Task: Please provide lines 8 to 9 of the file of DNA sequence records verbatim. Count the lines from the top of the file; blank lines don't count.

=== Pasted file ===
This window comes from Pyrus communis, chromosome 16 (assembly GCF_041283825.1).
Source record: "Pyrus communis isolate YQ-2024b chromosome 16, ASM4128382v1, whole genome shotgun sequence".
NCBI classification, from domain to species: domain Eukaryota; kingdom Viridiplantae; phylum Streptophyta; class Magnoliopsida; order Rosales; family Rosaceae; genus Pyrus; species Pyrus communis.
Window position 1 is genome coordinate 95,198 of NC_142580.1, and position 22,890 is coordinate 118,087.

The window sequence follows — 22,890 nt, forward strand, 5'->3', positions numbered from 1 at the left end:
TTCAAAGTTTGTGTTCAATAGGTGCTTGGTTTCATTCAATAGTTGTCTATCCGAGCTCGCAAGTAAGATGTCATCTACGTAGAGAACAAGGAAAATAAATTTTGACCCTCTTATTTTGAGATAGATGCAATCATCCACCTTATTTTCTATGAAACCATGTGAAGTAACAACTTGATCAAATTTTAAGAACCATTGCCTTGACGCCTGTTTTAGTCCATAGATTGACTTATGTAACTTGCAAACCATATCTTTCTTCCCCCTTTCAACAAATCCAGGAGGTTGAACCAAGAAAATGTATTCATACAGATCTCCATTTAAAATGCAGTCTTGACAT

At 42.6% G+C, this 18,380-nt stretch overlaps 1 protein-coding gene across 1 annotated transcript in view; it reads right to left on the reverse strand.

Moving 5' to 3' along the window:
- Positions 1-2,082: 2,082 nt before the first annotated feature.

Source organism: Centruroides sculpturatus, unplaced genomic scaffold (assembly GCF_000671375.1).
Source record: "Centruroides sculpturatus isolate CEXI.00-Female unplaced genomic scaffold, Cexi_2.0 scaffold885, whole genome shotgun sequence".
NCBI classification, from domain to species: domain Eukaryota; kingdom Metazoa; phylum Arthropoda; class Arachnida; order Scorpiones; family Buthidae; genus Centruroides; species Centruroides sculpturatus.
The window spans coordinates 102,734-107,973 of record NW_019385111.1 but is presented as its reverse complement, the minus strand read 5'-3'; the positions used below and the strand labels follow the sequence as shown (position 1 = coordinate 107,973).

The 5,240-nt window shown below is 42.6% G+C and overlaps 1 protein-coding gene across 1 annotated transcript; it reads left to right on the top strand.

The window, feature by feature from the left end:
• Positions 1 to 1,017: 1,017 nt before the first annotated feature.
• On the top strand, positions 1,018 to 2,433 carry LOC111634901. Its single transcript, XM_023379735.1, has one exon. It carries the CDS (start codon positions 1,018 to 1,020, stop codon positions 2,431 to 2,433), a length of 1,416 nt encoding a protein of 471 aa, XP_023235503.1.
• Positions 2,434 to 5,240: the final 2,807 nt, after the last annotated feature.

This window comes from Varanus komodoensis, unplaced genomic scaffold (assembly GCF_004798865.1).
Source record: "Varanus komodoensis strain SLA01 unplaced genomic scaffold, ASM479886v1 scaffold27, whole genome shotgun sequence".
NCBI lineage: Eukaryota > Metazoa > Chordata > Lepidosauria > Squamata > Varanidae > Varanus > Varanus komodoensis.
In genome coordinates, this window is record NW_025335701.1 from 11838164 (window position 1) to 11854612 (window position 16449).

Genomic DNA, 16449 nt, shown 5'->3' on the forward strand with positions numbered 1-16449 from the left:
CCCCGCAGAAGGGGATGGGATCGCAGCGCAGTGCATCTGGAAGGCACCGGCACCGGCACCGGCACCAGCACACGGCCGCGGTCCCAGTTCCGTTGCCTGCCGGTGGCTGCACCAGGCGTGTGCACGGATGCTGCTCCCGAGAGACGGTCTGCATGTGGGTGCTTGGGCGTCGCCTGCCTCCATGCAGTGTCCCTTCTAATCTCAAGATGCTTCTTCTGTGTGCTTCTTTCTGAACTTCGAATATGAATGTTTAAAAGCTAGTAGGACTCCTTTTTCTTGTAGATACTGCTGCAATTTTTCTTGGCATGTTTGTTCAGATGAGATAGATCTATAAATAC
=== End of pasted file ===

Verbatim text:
Moving 5' to 3' along the window:
- Positions 1-2,082: 2,082 nt before the first annotated feature.